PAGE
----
236 – Working with Eating Disorders in Therapy

236 – Working with Eating Disorders in Therapy

Conditions of Worth – Making a Counselling Business Plan Part 2

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In Episode 236 of the Counselling Tutor Podcast, your hosts Rory Lees-Oakes and Ken Kelly are back with this week’s three topics:

  • Starting with ‘Theory in Practice’ we’ll look at conditions of worth.
  • Then in ‘Practice Partner’ we continue last week’s discussion on business planning.
  • And lastly in ‘Practice Matters’, Rory speaks with Kel O’Neill about working with eating disorders in therapy.

Conditions of Worth [starts at 03:04 mins]

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Linking to last week’s topic of introjected values, this week we look at conditions of worth – how they come to be, and things you as a therapist can do to help your client.

The main points of this discussion are:

  • Conditions of worth are most often given to us by our primary caregivers, and can be reinforced by partners, friends or society.
  • As well as someone being told they are not worthy, conditions of worth may present themselves differently, e.g. a child who has been told they are ‘clever’ or ‘academic’ may feel a sense of failure if they are suddenly faced with something they struggle with. They have been conditioned to believe that in order to be worthy, they must conform to these standards of ‘clever’ and ‘academic’.
  • We live in a world that reinforces the importance of worth e.g. being evaluated on the job you have or the clothes you wear.
  • As a counsellor you will help the client to find out who there are, not who they’ve been told they are.
  • This might be done through respectful reparenting, or challenging the views they hold of themselves.
  • We ultimately know who we are, and clients must learn to live as their own view of themselves rather than others.
  • A crucial factor of this will be unconditional positive regard from the counsellor.

Making a Counselling Business Plan Part 2 [starts at 25:40 mins]

In this section, Rory and Ken return for business planning 02 – a continuation of last week’s segment.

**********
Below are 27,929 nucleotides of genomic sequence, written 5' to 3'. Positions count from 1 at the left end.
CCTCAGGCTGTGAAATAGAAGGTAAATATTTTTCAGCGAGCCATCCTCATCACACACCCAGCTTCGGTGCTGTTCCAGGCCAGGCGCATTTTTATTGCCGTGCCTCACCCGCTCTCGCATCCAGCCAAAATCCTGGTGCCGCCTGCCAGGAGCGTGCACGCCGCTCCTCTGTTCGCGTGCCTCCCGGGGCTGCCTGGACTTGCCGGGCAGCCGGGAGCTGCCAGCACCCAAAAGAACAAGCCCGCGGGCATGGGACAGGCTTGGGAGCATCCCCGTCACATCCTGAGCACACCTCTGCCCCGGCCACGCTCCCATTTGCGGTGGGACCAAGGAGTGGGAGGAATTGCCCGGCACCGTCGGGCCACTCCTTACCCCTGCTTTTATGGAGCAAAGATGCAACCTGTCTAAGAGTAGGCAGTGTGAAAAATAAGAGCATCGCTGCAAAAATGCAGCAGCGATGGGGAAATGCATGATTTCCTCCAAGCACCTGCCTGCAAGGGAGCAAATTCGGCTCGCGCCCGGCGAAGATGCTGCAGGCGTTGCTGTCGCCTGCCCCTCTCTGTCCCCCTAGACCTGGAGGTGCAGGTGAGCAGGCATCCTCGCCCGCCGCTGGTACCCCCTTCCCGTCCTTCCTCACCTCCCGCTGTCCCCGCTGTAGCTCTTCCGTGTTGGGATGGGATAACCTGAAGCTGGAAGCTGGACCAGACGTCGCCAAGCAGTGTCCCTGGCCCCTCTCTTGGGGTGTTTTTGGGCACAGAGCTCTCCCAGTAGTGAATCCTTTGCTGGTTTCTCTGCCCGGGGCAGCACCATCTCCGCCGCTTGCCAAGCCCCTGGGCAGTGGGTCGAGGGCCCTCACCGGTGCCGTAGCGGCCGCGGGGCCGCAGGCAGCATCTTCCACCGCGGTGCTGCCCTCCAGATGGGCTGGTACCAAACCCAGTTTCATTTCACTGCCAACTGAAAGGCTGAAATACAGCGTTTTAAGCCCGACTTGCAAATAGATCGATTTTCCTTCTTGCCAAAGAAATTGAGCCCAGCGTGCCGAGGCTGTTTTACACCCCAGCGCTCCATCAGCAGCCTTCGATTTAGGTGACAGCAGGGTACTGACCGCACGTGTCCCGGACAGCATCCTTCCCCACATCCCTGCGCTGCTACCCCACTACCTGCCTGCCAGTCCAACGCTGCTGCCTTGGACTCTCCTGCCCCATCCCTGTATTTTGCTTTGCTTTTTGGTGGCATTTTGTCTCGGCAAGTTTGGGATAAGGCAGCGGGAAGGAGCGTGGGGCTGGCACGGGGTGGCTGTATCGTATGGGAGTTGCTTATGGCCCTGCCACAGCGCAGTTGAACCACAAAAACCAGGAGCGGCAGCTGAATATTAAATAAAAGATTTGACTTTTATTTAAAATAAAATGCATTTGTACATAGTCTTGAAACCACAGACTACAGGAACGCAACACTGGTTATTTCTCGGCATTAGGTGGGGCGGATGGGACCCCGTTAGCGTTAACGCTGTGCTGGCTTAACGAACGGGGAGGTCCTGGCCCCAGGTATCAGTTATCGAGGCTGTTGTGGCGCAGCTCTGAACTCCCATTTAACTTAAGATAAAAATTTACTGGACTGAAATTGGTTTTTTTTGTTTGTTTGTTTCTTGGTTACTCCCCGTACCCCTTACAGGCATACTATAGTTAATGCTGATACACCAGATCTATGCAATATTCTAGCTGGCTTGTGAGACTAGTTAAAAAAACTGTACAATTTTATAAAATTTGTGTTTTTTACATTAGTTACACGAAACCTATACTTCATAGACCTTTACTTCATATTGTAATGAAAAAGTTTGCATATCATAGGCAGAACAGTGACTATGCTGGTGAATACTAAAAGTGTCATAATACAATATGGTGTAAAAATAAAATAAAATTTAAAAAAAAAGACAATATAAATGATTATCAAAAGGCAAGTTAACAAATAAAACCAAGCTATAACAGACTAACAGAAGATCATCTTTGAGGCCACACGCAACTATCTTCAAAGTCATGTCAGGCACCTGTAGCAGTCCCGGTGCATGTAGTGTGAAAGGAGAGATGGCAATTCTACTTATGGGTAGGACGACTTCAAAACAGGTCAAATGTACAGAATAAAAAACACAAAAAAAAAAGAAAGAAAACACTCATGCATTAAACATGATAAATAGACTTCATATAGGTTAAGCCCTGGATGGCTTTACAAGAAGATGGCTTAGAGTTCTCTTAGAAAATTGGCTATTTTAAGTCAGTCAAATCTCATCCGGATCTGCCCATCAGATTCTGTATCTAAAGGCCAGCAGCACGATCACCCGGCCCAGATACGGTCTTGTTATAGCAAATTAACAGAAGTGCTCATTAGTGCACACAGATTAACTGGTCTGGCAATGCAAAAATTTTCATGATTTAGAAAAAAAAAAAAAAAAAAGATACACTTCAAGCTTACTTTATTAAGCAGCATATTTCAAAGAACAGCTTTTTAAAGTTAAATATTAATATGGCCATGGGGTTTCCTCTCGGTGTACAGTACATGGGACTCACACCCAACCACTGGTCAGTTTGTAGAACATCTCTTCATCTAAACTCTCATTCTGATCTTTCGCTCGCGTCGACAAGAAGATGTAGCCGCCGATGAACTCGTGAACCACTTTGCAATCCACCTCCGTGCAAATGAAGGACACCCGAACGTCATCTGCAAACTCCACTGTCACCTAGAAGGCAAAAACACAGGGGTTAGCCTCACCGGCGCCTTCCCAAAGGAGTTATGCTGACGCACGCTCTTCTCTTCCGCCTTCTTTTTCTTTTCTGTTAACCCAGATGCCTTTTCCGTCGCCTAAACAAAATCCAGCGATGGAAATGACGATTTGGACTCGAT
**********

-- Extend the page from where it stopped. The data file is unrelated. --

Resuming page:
The key points of this discussion include:

  • Think about who your clients will be: have you trained to work with couples or children and young people? Are you a supervisor who will take on supervisees? If you have done further training in a specialised area, will you use this?
  • Consider where your practice will be and the type of clients you’ll be able to work with – will this affect how much you charge? For example if you set up in a wealthy area, people may be happy to pay more for your services.
  • Think about your working hours when setting prices – how much time does it take you to travel to and from sessions? Will you be able to place sessions back to back instead of spread over the week in order to cut down travel?
  • Consider these things from a position of safety – if you make the decision during the planning process, you place yourself in the best position possible.
  • Will you set up a cancellation policy?
  • Where will you get your clients from? Are you relying of referrals?
  • Doing this planning takes away surprises.
  • Try talking to someone already in private practice.

Working with Eating Disorders in Therapy [starts at 40:00 mins]

The National Counselling Society is proud to sponsor Practice Matters.

NCS are really excited to have launched their Children and Young People Therapist Register for counsellors working with the younger age group.

To find out more, visit nationalcounsellingsociety.org or simply click the button below.

In this week’s ‘Practice Matters’ Rory speaks with Kel O’Neill on why eating disorders should be more widely considered a specialist field.

In this discussion on working with eating disorders in therapy, the main points include:

  • The risk is high when working with eating disorders.
  • Anorexia has the highest mortality rate of all mental health conditions – as does eating disorders as an umbrella group. This is split between both the medical risk and the risk of suicide.
  • It is essential that there is a depth of knowledge on eating disorders when working with them in therapy.
  • If you are in doubt of your own knowledge on how to work with eating disorders in therapy, it would be sensible to have specialist supervision or secondary/support supervision with a specialist.
  • Get as much of this external and professional view of your practice you can.
  • The amount of people struggling with or presenting signs of eating disorders is growing, with the longest seen waiting lists yet.
  • Counsellors are going to be seeing more and more clients with eating disorders, and it’s important that there is the knowledge to deal with these clients.

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